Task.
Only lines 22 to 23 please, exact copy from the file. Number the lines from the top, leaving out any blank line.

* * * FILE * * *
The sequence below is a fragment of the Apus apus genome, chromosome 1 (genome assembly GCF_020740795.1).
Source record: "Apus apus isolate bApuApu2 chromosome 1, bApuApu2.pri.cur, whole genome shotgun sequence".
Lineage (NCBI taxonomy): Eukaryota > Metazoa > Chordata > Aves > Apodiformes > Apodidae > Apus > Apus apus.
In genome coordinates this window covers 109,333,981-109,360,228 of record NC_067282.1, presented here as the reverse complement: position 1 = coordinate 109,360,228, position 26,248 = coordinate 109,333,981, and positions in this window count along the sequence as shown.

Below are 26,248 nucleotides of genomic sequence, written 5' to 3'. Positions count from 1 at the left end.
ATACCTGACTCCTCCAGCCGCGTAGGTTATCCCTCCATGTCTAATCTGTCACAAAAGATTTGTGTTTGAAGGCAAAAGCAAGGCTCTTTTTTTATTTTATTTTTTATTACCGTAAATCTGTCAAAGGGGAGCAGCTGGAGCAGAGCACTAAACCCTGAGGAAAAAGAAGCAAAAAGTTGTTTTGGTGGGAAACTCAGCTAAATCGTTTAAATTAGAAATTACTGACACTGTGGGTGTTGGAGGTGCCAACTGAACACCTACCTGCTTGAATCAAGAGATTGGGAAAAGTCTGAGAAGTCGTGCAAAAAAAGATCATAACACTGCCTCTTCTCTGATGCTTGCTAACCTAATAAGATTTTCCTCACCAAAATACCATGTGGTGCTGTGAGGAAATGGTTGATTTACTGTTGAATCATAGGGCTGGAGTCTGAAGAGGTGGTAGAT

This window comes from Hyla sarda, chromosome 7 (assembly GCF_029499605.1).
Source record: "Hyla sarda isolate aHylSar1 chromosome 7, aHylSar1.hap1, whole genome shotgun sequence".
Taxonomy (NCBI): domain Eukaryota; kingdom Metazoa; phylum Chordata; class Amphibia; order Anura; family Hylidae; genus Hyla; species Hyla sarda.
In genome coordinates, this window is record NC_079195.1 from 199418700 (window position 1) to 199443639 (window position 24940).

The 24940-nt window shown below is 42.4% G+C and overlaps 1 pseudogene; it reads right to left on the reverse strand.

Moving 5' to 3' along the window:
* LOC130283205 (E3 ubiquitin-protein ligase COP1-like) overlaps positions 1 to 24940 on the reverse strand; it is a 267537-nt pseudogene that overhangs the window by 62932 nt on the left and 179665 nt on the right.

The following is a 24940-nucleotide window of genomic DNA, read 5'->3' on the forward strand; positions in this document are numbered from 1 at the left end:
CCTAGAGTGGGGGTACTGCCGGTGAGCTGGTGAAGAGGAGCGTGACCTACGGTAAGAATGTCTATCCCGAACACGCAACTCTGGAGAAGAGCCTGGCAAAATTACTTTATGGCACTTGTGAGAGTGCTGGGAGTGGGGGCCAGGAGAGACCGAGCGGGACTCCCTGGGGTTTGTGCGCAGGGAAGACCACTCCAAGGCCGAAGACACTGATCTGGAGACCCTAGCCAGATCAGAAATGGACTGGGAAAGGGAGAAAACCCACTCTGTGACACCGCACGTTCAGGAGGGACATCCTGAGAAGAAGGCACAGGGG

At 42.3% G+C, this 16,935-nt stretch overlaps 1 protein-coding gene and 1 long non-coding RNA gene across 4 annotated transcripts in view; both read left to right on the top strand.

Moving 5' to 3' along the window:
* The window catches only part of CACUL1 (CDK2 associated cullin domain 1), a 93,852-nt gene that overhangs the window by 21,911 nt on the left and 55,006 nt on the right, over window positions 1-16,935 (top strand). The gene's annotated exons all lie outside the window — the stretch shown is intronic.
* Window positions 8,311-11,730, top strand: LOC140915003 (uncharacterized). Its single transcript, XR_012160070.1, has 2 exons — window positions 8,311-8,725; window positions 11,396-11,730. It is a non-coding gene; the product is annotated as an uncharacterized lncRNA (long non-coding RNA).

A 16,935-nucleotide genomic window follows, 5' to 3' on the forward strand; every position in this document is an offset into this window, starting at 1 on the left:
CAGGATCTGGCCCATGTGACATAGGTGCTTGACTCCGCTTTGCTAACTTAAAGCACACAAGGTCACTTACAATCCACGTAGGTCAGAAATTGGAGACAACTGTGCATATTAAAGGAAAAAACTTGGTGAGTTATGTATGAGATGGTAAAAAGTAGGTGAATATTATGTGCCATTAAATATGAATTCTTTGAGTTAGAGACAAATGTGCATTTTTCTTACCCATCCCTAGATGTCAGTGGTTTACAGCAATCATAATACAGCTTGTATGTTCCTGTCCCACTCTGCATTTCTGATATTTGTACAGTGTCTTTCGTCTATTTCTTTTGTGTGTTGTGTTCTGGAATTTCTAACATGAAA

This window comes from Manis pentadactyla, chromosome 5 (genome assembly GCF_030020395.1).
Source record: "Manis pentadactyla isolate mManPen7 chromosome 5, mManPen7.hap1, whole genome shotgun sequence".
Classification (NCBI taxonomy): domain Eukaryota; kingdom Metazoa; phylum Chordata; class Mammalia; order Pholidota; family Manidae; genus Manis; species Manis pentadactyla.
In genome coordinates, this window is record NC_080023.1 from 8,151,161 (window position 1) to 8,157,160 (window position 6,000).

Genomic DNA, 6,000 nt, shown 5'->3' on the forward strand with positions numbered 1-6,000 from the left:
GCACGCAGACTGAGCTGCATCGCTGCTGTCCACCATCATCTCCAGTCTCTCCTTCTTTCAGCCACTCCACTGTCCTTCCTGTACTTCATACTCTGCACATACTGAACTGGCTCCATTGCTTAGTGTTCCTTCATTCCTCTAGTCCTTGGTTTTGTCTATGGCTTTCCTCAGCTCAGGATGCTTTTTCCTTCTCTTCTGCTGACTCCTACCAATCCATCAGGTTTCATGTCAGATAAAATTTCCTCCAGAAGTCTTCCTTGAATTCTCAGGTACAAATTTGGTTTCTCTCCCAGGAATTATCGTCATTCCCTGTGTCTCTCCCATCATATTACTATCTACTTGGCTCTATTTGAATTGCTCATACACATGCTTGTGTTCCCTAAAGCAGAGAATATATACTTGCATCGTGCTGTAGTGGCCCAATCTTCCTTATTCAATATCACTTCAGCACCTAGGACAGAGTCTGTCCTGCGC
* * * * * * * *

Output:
This window comes from Manis pentadactyla, chromosome 5 (genome assembly GCF_030020395.1).
Source record: "Manis pentadactyla isolate mManPen7 chromosome 5, mManPen7.hap1, whole genome shotgun sequence".